Friend “Sonny” Wilson West, 68, New Martinsville, died Oct. 7, 2010 at home with family at his side. He was born July 29, 1942 in New Martinsville, the son of the late Friend West and Mary Anderson. He passed away after his last trip to Wal-Mart.

He was a retired crane operator and repairman with PPG Industries, a U.S. Army Airborne Ranger. He enjoyed working as a mechanic and a welder and loved to work on riding lawn mowers.

Surviving are a son, F. Ed (Missy) West of Sistersville; a daughter, Tammy West Gunn of New Martinsville; three sisters, Peggy (Ray) Estep of Proctor, W.Va., Bessie West Shuman of Arizona, Edith Wagner of Ohio; six grandchildren, Andrew, Tim and Bayli Johnson of New Martinsville, Kryceia Gunn of New Martinsville, F.Wilson Lee West and Jessica May West of Sistersville; also his beloved cat Smokey III.

In addition to his parents, he was preceded in death by his loving wife, Linda Lou West on Feb. 12, 2010; four sisters, Evelyn Lemasters, Ruth Ann Haught, Mary West and Betty Burns; and two brothers, Jon Phillip West and James West.

Services may be held at a later dated at the convenience of the family.

Arrangements under the direction of CARE Funeral & Cremation Service, Moundsville. 

DOROTHY M. ARCHER
Dorothy M. Mallett Archer, 95, of Monroe County Care Center, Woodsfield, formerly of Carlisle, died Oct. 10, 2010 at the center. She was born Nov. 10, 1914 near Carlisle, a daughter of the late Lawrence and Jennie Warner Mallett.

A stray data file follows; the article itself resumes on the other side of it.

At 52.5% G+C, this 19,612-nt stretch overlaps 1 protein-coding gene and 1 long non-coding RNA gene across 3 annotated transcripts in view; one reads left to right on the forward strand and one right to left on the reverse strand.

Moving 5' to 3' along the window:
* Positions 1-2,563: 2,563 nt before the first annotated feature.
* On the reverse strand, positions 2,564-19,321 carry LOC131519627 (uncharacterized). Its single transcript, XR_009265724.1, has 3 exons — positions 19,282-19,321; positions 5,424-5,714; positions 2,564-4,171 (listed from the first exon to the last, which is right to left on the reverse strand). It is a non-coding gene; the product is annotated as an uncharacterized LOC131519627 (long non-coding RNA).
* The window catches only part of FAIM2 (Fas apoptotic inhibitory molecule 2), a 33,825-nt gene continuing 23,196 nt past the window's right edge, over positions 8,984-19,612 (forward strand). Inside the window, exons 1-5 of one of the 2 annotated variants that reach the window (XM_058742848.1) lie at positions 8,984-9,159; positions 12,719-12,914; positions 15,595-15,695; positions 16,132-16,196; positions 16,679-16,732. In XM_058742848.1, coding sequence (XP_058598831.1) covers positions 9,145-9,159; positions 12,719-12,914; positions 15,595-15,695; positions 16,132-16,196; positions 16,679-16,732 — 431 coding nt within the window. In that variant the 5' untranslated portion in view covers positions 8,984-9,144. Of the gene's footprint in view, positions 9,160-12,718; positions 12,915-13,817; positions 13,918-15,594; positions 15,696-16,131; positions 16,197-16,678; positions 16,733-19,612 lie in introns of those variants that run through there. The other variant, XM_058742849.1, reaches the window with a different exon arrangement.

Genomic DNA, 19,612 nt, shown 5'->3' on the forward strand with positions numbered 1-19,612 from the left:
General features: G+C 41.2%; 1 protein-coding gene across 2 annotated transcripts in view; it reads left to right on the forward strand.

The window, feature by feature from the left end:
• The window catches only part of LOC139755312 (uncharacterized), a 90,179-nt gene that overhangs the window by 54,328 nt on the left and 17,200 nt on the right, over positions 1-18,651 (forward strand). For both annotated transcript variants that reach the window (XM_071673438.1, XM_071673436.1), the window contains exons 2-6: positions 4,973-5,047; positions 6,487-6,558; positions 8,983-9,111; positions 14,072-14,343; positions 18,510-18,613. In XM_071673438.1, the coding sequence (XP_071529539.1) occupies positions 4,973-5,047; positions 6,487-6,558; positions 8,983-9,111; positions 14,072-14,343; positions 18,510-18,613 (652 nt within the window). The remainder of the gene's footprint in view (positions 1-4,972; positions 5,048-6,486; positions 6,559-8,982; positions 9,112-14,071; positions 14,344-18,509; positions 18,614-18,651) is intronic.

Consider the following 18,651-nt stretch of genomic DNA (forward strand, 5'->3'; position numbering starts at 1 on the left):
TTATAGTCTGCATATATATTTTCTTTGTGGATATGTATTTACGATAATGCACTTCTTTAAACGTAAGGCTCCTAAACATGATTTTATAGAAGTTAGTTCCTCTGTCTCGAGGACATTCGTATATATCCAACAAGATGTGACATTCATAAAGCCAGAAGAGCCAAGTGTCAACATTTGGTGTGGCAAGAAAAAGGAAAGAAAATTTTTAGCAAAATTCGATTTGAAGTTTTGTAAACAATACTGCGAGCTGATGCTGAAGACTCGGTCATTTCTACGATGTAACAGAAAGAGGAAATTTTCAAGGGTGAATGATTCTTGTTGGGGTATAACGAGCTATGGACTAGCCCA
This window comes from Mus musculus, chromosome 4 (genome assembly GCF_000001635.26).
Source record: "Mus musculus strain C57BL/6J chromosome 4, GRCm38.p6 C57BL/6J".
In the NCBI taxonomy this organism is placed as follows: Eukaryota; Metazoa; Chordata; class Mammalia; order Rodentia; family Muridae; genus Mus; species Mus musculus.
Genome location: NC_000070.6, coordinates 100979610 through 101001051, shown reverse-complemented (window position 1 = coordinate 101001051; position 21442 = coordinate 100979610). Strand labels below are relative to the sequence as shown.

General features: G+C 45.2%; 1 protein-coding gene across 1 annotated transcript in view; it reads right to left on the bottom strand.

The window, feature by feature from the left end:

Friends will be received at St. Michael Catholic Church, Carlisle from 10 a.m. until time of mass at noon on Oct. 13, with Rev. Fr. Thomas Hamm as celebrant. Burial will follow in St. Michael Catholic Cemetery.

Arrangements by Brubach-Watters Funeral Home, Summerfield.

Dorothy Loreen Weckbacher 
Dorothy Loreen Weckbacher, formerly of Lowell, passed away at 10:50 pm on Oct. 9, 2010, at Marietta Nursing and Rehabilitation Center. She was born on Sept. 30, 1925, in Orlando, Braxton County, W. Va., a daughter of the late Arch Alonzo and Minnie Jane Blake Riffle.  She had been employed at American Bisque Pottery and was a homemaker. She enjoyed making quilts, hand-quilting, working jigsaw puzzles, canning garden vegetables and making soups.  She was an avid Cincinnati Reds fan and listened to their games on radio and TV.

On Dec. 5, 1950, she married Wilbert  Weckbacher who survives with three sons and two daughters:  Brenda K. (Mike) Rettke of Bloomington, IL, Steven (Rose) Weckbacher of Beverly, Cindy (George) Hollister of Comptche, CA, Ralph Weckbacher of Lowell, William (Missy) Weckbacher of Lowell; grandchildren:  Natalie Weckbacher, Mason Weckbacher, both of Lowell, Paul and Victor Hollister of Comptche, Calif., and great granddaughter: Annberlee Weckbacher.

In addition to her parents, she was preceded in death by a granddaughter Melissa Ann Weckbacher.

Friends were received Oct. 12 at the funeral home. Funeral services were held on Oct. 13 at McClure-Schafer-Lankford Funeral Home.  On line condolences  may be sent to the family at: www.mslfuneralhome.com